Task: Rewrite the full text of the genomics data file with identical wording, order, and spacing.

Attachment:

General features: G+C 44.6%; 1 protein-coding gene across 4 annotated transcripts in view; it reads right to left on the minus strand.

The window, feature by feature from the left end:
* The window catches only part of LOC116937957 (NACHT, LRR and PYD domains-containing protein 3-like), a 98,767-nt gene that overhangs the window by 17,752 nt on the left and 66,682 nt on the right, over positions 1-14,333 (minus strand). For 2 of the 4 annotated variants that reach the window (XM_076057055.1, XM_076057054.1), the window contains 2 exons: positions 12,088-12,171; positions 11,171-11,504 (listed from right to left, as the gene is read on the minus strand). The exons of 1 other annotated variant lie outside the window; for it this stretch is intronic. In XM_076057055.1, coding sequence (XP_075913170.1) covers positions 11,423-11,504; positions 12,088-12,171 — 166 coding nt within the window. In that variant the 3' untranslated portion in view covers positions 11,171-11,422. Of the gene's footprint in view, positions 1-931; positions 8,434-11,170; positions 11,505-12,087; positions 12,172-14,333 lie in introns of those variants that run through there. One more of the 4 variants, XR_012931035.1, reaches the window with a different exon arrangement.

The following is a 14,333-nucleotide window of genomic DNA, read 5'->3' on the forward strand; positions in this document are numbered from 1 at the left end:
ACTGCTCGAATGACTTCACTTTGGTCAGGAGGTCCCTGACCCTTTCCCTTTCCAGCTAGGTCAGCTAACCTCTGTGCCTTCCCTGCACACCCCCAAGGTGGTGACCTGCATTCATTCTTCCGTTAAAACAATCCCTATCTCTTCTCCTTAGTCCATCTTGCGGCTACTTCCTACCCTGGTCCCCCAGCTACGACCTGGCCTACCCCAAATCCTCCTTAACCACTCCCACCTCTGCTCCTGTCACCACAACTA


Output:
General features: G+C 44.6%; 1 protein-coding gene across 4 annotated transcripts in view; it reads right to left on the minus strand.

The window, feature by feature from the left end:
* The window catches only part of LOC116937957 (NACHT, LRR and PYD domains-containing protein 3-like), a 98,767-nt gene that overhangs the window by 17,752 nt on the left and 66,682 nt on the right, over positions 1-14,333 (minus strand). For 2 of the 4 annotated variants that reach the window (XM_076057055.1, XM_076057054.1), the window contains 2 exons: positions 12,088-12,171; positions 11,171-11,504 (listed from right to left, as the gene is read on the minus strand). The exons of 1 other annotated variant lie outside the window; for it this stretch is intronic. In XM_076057055.1, coding sequence (XP_075913170.1) covers positions 11,423-11,504; positions 12,088-12,171 — 166 coding nt within the window. In that variant the 3' untranslated portion in view covers positions 11,171-11,422. Of the gene's footprint in view, positions 1-931; positions 8,434-11,170; positions 11,505-12,087; positions 12,172-14,333 lie in introns of those variants that run through there. One more of the 4 variants, XR_012931035.1, reaches the window with a different exon arrangement.

The following is a 14,333-nucleotide window of genomic DNA, read 5'->3' on the forward strand; positions in this document are numbered from 1 at the left end:
ACTGCTCGAATGACTTCACTTTGGTCAGGAGGTCCCTGACCCTTTCCCTTTCCAGCTAGGTCAGCTAACCTCTGTGCCTTCCCTGCACACCCCCAAGGTGGTGACCTGCATTCATTCTTCCGTTAAAACAATCCCTATCTCTTCTCCTTAGTCCATCTTGCGGCTACTTCCTACCCTGGTCCCCCAGCTACGACCTGGCCTACCCCAAATCCTCCTTAACCACTCCCACCTCTGCTCCTGTCACCACAACTA